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Sometimes you'll want to take a picture of something on your computer. Normally called a screenshot, screenshots are useful for diagnosing problems with your computer, apps, and programs. They're also a handy way of recording something that you saw on your computer that can't be easily replicated anywhere else. In Windows 10, taking a screenshot is relatively straightforward, but if you have a computer with an older operating system, it may take a little more work. The instructions below are for both Windows 10 and older Windows systems.

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Remove Other Distracting Windows

First, you'll need to have the image that you want to take a screenshot of free from other windows and distractions. You will want to close or minimize any other windows that have personal or sensitive data on them not applicable to the screenshot you wish to take. Once you close or minimize those windows, you can take a screenshot without problems.

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Look for the Print Screen Key

You will need to find the Print Screen key on your keyboard. It usually appears as PrtSc, PrntScr, or some other abbreviation. You will normally find it on the upper right-hand side of most keyboards, left of the numeric keypad (if your computer's keyboard has a numeric keypad.) Sometimes the print screen key may include another key function. In this case, it may be shared with another command.

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Locate the Windows Key (Windows 9 and 10)

The Windows Key is key that consists of four white squares in a trapezoid that is made to look like a window in a house. It can be on the right or left side of the keyboard and may either be on the bottom row next to the Control, Function, and Alt keys, or may be on the top near the Esc key.

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Taking the Screenshot (Windows 9 and 10)

When your screen is ready for a screenshot, press the Windows and the Print Screen buttons at the same time. Your computer screen should dim for a moment (some older computers will not do this) signifying that you have taken your screenshot. If you're not sure, you can always press the buttons again. If the Print Screen is on a key with dual functions, you may have to press the function or alt keys as well as the Print Screen key and the Windows key.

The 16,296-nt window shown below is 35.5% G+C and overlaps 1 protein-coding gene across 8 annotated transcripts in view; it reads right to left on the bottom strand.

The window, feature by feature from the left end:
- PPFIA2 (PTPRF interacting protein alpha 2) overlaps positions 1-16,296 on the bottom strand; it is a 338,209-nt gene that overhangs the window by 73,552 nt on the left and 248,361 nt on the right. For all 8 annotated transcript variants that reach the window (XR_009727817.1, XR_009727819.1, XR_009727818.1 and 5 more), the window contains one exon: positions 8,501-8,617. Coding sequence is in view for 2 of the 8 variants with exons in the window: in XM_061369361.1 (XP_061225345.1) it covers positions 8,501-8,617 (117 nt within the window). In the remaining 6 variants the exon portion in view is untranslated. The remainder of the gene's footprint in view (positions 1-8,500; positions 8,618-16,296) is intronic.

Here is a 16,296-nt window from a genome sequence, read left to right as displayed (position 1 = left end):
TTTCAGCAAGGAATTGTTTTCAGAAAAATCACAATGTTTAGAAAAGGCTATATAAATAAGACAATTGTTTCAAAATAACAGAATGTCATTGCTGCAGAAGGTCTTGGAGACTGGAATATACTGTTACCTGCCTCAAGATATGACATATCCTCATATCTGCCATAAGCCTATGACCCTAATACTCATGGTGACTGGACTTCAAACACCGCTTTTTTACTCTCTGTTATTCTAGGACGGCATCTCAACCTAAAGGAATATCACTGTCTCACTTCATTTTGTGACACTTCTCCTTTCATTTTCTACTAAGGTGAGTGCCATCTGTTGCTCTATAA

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Taking the Screenshot (Older Windows Operating Systems)

Older operating systems will take a screenshot and save the photo to the image buffer. If you have an older operating system, you can take a screenshot or screen capture by pressing the Print Screen button. If the Print Screen button is shared with another function, you may have to press the function or the alt key to take the screenshot.

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Locating Your Screenshot (Windows 9 and 10)

To locate your screenshot, you need to go to the Screenshots folder. To do so, you need to open your File Explorer and navigate to This PC > Pictures > Screenshots. Once you are in the Screenshots folder, you should see at least one screenshot. If you have several screenshots, they'll be labeled Screenshot (1).png, Screenshot (2).png, and so on. You'll want the latest Screenshot file which will have the highest number in it. Your screenshot is now ready for viewing, editing, emailing, etc.

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Retrieving Your Screenshot (Older Windows Operating Systems)

You've taken your screenshot but it is currently in the clipboard and not in a permanent location. To place your screenshot in a file you can save, you can open up Paint and save it there. To open Paint on Windows 8 and older, select Search and type Paint. The search results should provide the Paint app. In XP, you'll select Start > Programs > Accessories > Paint.

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Paste Your Contents in Paint (Older Windows Operating Systems)

You may have to open up a new file in Paint. If so, select New. Once you are in Paint, press the CTRL button and the key V at the same time. Your screenshot should appear in Paint. If nothing appears, minimize the Paint app and take your screenshot again.

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Save Your Screenshot (Older Windows Operating Systems)

Once you have your screenshot in Paint, you need to save it. Save it as either JPG or PNG, which are the most common forms of images. You will need to give it a name and choose a place to save it to. Remember to save it to someplace you can remember (such as My Documents) and give it a useful name so you can identify it.

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What You Can Do With Your Screenshot

At this point, you can edit your screenshot using a photo editor of your choice or you can use it in different applications such as Word. You can email the image to someone for diagnostic help or you can simply keep it as a record of something that you couldn't print out (for whatever reason).

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